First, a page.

Science Daily Talks Modified Citrus Pectin

MCP Science

It seems every time we read the latest news on natural health, we see something about Modified Citrus Pectin and its unique ability to block the health-robbing protein, Galectin-3. This exciting field of research is rapidly gaining international recognition among doctors, scientists and health conscious consumers looking for natural solutions to human health issues.

On August 21st, 2012, Dr. Eliaz presented this groundbreaking body of critical data to scientists and colleagues at the 244th National Meeting and Exposition of the American Chemical Society (ACS). ACS is the world’s largest scientific organization bringing leading edge information and research breakthroughs to over 140,000 members around the world.

Read the press release featured in Science Daily here!

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There are 4 comments for this article
  1. Judy at 11:27 am

    Per this article you say, “Eliaz said his conclusions were based on evidence from clinical trials involving close to 8,000 people.” I would like to see any links to clinical trials as I haven’t been able to find any. I did find this, ” Animal studies and a couple of uncontrolled human studies have found that MCP may inhibit the spread of prostate cancer and melanoma to other organs. However, there have been no controlled clinical studies to prove this effect in humans.”
    Thank you, Judy

  2. Leonti Thompson, M.D. at 1:03 pm

    This was an informative presentation with great implications for medical practice. I wonder if you have any specific research information concerning galectin 3 influence on diabetes 2 and chronic pain and the therapeutic effect of modified citrus pectin. Thank you.

  3. admin at 2:02 pm

    Hello Judy,

    The article was referring to the following galectin-3 PREVEND study:

    J Intern Med. 2012 Jul;272(1):55-64. doi:
    10.1111/j.1365-2796.2011.02476.x. Epub 2011 Nov 18.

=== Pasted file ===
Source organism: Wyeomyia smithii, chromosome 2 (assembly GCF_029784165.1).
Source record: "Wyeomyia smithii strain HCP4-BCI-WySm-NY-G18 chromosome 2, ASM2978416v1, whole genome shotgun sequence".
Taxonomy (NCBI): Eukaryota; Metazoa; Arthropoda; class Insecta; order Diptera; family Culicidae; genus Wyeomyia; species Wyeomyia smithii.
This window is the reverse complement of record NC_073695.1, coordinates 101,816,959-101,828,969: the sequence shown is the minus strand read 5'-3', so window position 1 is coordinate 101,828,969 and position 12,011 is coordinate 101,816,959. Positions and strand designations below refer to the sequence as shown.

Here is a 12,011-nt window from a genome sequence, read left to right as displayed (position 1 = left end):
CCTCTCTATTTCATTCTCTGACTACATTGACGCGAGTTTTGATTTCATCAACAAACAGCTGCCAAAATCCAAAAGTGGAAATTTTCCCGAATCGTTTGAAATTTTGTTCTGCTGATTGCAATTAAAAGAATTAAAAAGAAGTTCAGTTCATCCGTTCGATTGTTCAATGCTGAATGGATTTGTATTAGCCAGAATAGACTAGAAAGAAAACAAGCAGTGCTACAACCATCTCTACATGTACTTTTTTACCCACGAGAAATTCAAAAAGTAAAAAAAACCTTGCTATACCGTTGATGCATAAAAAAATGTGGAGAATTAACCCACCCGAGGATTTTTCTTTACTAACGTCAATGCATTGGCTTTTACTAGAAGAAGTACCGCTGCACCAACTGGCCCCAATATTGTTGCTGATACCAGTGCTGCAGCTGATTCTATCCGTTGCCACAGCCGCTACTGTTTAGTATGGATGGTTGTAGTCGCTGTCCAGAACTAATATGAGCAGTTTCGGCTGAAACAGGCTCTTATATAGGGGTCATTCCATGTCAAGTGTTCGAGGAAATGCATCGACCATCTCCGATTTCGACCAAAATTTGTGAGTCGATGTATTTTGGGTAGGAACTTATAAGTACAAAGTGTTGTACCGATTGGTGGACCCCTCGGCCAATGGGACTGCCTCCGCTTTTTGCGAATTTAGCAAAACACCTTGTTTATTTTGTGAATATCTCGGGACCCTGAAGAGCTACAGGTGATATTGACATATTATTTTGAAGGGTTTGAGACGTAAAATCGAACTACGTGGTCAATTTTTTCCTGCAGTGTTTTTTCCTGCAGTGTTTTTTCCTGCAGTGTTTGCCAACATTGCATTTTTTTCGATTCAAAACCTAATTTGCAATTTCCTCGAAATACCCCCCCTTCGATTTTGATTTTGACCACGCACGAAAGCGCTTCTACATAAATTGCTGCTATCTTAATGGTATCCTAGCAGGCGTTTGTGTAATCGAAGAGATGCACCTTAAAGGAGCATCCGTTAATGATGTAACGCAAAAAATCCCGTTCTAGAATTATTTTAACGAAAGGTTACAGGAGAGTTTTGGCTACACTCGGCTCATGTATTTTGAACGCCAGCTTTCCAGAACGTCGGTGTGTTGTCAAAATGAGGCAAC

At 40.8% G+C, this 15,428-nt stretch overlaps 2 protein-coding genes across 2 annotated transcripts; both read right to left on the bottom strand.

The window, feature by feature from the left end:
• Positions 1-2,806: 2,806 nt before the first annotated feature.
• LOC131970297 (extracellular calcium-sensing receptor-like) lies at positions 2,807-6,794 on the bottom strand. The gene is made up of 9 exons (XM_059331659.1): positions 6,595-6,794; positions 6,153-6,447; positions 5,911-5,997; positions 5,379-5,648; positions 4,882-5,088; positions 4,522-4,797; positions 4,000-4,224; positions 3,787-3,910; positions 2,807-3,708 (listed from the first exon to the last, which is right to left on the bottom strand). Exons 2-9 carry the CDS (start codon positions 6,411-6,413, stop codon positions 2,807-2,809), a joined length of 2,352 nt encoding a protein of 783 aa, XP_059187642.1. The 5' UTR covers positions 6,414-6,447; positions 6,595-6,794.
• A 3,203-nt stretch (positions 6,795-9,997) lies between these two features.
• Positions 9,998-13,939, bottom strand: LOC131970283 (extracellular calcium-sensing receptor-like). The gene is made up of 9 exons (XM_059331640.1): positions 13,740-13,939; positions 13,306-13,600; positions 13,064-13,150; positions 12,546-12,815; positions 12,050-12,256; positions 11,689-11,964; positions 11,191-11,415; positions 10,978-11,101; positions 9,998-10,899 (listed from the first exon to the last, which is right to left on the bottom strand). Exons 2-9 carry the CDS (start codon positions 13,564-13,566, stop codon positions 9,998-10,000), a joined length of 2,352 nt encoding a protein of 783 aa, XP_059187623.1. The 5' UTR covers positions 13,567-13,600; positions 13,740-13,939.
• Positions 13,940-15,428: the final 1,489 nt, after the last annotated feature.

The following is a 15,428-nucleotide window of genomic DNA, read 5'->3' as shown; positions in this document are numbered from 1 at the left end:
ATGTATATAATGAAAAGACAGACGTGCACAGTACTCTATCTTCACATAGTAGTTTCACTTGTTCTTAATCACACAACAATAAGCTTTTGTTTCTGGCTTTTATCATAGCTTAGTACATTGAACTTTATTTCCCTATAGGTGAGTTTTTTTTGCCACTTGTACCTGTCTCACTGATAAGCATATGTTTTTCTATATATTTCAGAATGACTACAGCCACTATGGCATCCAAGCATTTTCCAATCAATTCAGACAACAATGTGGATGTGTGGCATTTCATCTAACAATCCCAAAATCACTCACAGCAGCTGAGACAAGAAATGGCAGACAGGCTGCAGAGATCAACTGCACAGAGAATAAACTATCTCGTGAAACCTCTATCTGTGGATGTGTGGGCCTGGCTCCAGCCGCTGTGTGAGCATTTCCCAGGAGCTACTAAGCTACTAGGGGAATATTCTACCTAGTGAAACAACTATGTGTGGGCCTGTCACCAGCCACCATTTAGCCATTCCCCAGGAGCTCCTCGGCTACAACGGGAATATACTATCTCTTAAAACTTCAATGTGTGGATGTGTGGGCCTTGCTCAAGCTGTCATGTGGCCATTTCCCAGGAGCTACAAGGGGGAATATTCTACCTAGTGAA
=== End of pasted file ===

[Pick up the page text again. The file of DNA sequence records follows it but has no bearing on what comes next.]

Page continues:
The fibrosis marker galectin-3 and outcome in the general population.

    de Boer RA, van Veldhuisen DJ, Gansevoort RT, Muller Kobold AC, van
    Gilst WH, Hillege HL,Bakker SJ, van der Harst P.

    Source

    Department of Cardiology, University Medical Center Groningen,
    University of Groningen, Groningen, The Netherlands.
    r.a.de.boer@umcg.nl

    Abstract

    OBJECTIVE:

    Galectin-3 is involved in fibrosis and inflammation and plays a role
    in heart failure, renal disease, obesity and cancer. We aimed to
    establish the relationship betweengalectin-3 and cardiovascular (CV)
    risk factors and mortality in the general population.

    DESIGN AND SUBJECTS:

    This study included 7968 subjects from the Prevention of REnal and
    Vascular ENd-stage Disease (PREVEND) cohort, with a median follow-up
    of approximately 10 years. Plasma galectin-3 was measured in baseline
    samples.

    MAIN OUTCOME MEASURES:

    We investigated the relationships between galectin-3levels,
    demographic characteristics and risk factors of CV disease. We
    determined the prognostic value for all-cause, CV and cancer
    mortality.

    RESULTS:

    The mean age of the population was 50 ± 13 years. Mean blood pressure
    was 129/74 mmHg, mean cholesterol was 5.7 ± 1.1 mmol L(-1) and median
    galectin-3 was 10.9 ng mL(-1) [interquartile range (IQR) 9.0-13.1].
    Galectin-3 levels correlated with a wide range of risk factors of CV
    disease, including blood pressure, serum lipids, body mass index,
    renal function and N-terminal pro-B-type natriuretic peptide (P < 0.0001). We observed a strong association between galectin-3 and age. Furthermore, we found a gender interaction, with female subjects (n = 4001) having higher median galectin-3 levels (11.0 ng mL(-1) , IQR 9.1-13.4 vs. men (n = 3967) 10.7 ng mL(-1) , IQR 8.9-12.8; P < 0.0001), and galectin-3 levels in women more strongly correlated with risk factors of CV disease. After correction for the classical CV risk factors (smoking, blood pressure, cholesterol and diabetes), galectin-3 levels independently predicted all-cause mortality (hazard ratio per SD galectin-3 1.09, 95% CI 1.01-1.19; P = 0.036), but not CV and cancer mortality separately. CONCLUSIONS: Galectin-3 is associated with age and risk factors of CV disease, with a strong gender interaction for these correlations. Galectin-3 predicts all-cause mortality in the general population. © 2011 The Association for the Publication of the Journal of Internal Medicine. Thank you for your comment! Sincerely, The Dr. Eliaz Blog Staff

  4. Lahu at 5:04 am

    I used to make excuses not to go to thpeary classes were scheduled at that time only, i had an exam to cram for, etc. What I find unfortunate about thpeary and psychiatry is that if someone has a chronic mental health problem, like I have, and I need to go to thpeary weekly and nutrition appointments, I can\’t get out of work during business hours, when most practitioners have office hours. Some work places most work places are non-negotiable about missing an hour every week for a doctor\’s appointment. While many private practitioners have evening or sometimes Saturday hours, most group practices are open during business hours, when people who could benefit from appointments, can\’t get away from work. I understand your point about making time for appointments and assignments, and I definitely appreciate you writing about it.